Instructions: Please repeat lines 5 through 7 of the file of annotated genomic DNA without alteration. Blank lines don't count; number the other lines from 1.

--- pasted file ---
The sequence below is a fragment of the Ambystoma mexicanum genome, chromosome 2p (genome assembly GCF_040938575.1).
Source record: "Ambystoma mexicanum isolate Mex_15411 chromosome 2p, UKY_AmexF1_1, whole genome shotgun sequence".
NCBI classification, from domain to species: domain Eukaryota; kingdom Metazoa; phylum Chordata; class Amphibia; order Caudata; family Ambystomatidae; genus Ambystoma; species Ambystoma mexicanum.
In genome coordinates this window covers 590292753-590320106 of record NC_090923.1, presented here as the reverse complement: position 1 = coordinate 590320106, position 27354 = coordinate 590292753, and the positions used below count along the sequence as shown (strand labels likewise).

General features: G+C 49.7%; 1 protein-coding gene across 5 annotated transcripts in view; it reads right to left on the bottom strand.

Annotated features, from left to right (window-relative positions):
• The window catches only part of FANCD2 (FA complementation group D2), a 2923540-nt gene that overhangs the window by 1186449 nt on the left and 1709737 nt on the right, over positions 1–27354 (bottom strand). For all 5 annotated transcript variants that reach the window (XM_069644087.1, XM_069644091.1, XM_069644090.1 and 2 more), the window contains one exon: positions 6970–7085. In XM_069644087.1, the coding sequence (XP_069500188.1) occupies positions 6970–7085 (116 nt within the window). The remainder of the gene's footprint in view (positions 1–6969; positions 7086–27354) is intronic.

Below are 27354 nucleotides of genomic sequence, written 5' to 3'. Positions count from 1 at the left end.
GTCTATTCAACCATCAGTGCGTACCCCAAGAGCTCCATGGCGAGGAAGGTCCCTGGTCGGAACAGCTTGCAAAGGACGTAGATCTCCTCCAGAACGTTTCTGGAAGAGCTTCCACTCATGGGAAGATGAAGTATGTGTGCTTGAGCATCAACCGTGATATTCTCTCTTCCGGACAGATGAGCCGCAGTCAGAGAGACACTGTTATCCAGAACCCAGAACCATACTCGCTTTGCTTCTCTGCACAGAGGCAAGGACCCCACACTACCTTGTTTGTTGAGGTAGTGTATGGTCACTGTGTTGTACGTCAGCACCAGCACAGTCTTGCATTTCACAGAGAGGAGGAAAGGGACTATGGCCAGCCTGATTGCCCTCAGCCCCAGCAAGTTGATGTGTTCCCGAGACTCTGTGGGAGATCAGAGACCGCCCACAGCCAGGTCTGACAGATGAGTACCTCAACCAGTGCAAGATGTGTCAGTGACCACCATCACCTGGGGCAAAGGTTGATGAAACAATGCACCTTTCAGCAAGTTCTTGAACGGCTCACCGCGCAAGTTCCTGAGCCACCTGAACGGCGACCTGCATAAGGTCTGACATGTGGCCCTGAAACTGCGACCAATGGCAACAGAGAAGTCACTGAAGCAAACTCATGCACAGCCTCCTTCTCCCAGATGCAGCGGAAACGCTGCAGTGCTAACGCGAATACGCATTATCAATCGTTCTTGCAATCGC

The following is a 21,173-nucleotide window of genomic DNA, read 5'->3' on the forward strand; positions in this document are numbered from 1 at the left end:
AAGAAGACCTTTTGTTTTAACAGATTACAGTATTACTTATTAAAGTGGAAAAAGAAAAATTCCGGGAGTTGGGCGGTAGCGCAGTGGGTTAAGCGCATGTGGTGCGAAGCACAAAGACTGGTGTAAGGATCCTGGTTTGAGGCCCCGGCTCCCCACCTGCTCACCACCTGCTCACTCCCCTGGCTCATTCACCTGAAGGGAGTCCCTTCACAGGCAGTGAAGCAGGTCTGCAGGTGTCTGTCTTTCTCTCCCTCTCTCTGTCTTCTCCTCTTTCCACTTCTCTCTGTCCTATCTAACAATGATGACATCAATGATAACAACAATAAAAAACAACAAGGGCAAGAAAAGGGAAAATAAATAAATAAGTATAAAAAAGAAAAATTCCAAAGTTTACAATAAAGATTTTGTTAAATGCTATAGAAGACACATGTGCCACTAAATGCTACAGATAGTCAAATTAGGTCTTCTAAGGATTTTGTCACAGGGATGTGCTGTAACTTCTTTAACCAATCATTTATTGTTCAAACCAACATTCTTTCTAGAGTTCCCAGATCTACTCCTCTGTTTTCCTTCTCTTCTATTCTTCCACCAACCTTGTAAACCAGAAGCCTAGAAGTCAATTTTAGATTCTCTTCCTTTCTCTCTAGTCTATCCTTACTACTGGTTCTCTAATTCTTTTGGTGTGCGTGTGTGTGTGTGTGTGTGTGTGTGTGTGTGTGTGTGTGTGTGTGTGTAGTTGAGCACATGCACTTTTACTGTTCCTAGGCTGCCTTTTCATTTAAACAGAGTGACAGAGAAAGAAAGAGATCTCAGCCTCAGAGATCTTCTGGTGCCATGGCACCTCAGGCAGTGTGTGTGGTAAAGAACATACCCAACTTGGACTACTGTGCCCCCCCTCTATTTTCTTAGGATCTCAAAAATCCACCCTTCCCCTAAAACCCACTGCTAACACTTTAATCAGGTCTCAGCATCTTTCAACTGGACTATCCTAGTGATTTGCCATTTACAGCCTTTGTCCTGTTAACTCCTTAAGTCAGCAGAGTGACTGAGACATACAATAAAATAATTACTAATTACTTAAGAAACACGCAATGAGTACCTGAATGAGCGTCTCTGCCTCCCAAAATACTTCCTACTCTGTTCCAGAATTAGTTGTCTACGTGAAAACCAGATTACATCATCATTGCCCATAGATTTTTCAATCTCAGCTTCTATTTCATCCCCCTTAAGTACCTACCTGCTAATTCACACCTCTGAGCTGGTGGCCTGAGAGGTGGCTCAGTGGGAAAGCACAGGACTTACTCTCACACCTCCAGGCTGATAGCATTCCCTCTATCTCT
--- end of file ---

General features: G+C 49.7%; 1 protein-coding gene across 5 annotated transcripts in view; it reads right to left on the bottom strand.

Annotated features, from left to right (window-relative positions):
• The window catches only part of FANCD2 (FA complementation group D2), a 2923540-nt gene that overhangs the window by 1186449 nt on the left and 1709737 nt on the right, over positions 1–27354 (bottom strand). For all 5 annotated transcript variants that reach the window (XM_069644087.1, XM_069644091.1, XM_069644090.1 and 2 more), the window contains one exon: positions 6970–7085. In XM_069644087.1, the coding sequence (XP_069500188.1) occupies positions 6970–7085 (116 nt within the window). The remainder of the gene's footprint in view (positions 1–6969; positions 7086–27354) is intronic.